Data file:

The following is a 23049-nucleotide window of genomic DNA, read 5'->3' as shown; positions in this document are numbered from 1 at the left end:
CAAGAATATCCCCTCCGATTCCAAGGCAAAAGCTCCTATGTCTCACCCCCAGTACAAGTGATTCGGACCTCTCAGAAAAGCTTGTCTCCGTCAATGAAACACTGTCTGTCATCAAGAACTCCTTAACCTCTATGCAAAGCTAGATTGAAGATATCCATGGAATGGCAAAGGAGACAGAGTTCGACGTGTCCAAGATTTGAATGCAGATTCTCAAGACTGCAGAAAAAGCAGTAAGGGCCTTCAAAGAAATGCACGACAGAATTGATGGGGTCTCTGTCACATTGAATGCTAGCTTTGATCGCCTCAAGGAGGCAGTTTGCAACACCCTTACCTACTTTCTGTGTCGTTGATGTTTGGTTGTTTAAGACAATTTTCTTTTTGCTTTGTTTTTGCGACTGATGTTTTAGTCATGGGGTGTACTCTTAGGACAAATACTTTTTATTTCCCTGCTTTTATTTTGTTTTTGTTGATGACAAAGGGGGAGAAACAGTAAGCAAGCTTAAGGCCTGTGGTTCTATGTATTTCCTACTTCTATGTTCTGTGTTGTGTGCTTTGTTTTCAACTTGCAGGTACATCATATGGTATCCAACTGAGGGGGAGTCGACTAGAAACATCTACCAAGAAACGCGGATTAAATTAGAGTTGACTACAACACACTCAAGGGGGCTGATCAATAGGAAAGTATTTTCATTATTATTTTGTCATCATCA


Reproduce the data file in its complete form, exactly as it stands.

The following is a 23049-nucleotide window of genomic DNA, read 5'->3' as shown; positions in this document are numbered from 1 at the left end:
CAAGAATATCCCCTCCGATTCCAAGGCAAAAGCTCCTATGTCTCACCCCCAGTACAAGTGATTCGGACCTCTCAGAAAAGCTTGTCTCCGTCAATGAAACACTGTCTGTCATCAAGAACTCCTTAACCTCTATGCAAAGCTAGATTGAAGATATCCATGGAATGGCAAAGGAGACAGAGTTCGACGTGTCCAAGATTTGAATGCAGATTCTCAAGACTGCAGAAAAAGCAGTAAGGGCCTTCAAAGAAATGCACGACAGAATTGATGGGGTCTCTGTCACATTGAATGCTAGCTTTGATCGCCTCAAGGAGGCAGTTTGCAACACCCTTACCTACTTTCTGTGTCGTTGATGTTTGGTTGTTTAAGACAATTTTCTTTTTGCTTTGTTTTTGCGACTGATGTTTTAGTCATGGGGTGTACTCTTAGGACAAATACTTTTTATTTCCCTGCTTTTATTTTGTTTTTGTTGATGACAAAGGGGGAGAAACAGTAAGCAAGCTTAAGGCCTGTGGTTCTATGTATTTCCTACTTCTATGTTCTGTGTTGTGTGCTTTGTTTTCAACTTGCAGGTACATCATATGGTATCCAACTGAGGGGGAGTCGACTAGAAACATCTACCAAGAAACGCGGATTAAATTAGAGTTGACTACAACACACTCAAGGGGGCTGATCAATAGGAAAGTATTTTCATTATTATTTTGTCATCATCA